DJI Phantom 3 Professional this drone can capture great 4K video straight out of the box


£1299 inc VAT


It may look the same as before, but DJI says it has rebuilt the Phantom 3 from the ground up to make aerial imaging as simple as smartphone photography. It doesn’t stop there, either, with the company claiming that this is the best consumer quadcopter that has ever existed, and offers the ultimate flying experience. See also: DJI Phantom 2 Vision+ review

Bold claims indeed, considering the increasing competition in the world of drones. So, let’s get the bad news out of the way first. The Phantom 3 does have a raft of new features but it does not have auto-follow, cannot orbit an object and won’t fold up and fit into your backpack. Nor can you throw it into a lake and watch it burst out of the water and into the air like a certain other drone you may have seen on YouTube.

Update 10 September: DJI has issued an update for the Phantom 3 range which adds auto-follow and orbit modes. This is great news for early adopters who might otherwise be wishing they’d waited and bought a 3DR Solo instead. We haven’t had a chance to test out these new features, but we’ll update this review as soon as we get a chance. There’s good news for P3 Advanced owners, too. The update brings 2.7K video recording to their birds – about time since the cheaper Phantom 3 Standard had this capability from its recent launch, while the Advanced model was limited to 1080p.


The Phantom 3 is – unlike many Kickstarter projects – a real product you can actually buy and it’s manufactured by the most popular quadcopter maker in the world. This is important because it means several things. First, you can get spares easily. Second, there’s an SDK which means developers can build new apps for the Phantom 3 which in turn means there will be even more features in the not-too-distant future.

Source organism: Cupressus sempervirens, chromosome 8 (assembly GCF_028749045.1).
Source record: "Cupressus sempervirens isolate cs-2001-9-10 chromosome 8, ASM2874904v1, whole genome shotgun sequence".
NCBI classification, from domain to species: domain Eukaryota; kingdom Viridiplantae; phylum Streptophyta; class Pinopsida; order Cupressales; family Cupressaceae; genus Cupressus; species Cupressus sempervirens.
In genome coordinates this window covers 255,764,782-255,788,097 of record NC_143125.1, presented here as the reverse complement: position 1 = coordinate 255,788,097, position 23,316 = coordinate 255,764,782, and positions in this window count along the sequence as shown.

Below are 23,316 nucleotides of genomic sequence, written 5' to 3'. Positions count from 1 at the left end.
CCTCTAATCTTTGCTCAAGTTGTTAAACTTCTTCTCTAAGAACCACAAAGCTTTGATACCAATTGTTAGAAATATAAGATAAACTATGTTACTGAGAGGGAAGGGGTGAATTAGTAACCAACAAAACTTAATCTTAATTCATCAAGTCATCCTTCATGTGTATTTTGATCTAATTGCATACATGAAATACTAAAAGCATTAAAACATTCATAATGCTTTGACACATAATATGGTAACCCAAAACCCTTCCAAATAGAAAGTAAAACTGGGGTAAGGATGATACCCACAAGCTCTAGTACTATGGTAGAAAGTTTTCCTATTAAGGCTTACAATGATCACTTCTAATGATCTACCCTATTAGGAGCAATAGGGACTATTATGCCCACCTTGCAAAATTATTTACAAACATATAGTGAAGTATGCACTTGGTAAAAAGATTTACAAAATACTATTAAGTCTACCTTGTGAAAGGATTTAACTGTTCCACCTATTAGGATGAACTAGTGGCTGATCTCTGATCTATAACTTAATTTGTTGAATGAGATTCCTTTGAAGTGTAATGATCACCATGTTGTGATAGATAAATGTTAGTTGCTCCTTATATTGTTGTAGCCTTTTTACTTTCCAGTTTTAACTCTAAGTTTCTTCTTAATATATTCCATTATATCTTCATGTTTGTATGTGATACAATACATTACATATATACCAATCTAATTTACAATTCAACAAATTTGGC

Yet another benefit is a thriving thriving third-party market for things like carry cases  and other accessories – and means there’s often cheaper alternatives to official spares such as propellors.We don’t recommend straying from the official DJI batteries, though. It’s frustrating to have to pay a premium, but there are no guarantees aftermarket batteries will work.

There are three models of the Phantom 3: Standard, Advanced and Professional. We tested the Professional, which you can buy from FirstPersonView but much of this review applies to the £899 Advanced version as well. The only difference between the two is the

See also: Quadcopter buyer’s guide



The most obvious upgrade is the camera. The Professional version gets a 4K camera with a 94 degree field of view. It has a larger sensor with more dynamic range as before and it’s mounted on a three-axis gimbal as you’d expect. For the uninitiated, this means it delivers amazingly stable video as if the camera were mounted on a tripod in the sky. And if you’re gentle with the controls, you should never see the propellers in the footage.

The Pro model can shoot 4096×2160 pixel video at 24 or 25fps and at 60Mbps – a high bitrate.

DJI Phantom 3 Professional review

If you go for a Phantom 3 Advanced, you’ll get a camera capable of shooting 2.7K at 30fps which is higher resolution than the Phantom 2 Vision’s. It’s limited to 40Mbps – 20 less than the Pro. It has a 94-degree FOV like the Professional and also shoots 1080p at 30 or 60fps. The sensor is also different to the Phantom 2 Vision and DJI says it offers less noise and better clarity.

Both cameras – Advanced and Professional – can also shoot 12Mp still photos in JPEG and DNG RAW, just as with the Phantom 2.

The Standard model (separate review to follow soon) has a Panasonic sensor instead of the Sony Exmor sensor in the Pro and Advanced, but can also record 2.7K video (a resolution of 2704×1520).


The way you control the camera has been improved over the Phantom 2 since you can now do a lot more from the transmitter. You can change aperture, take photos, rotate the gimbal and more without taking your hands off the controller.

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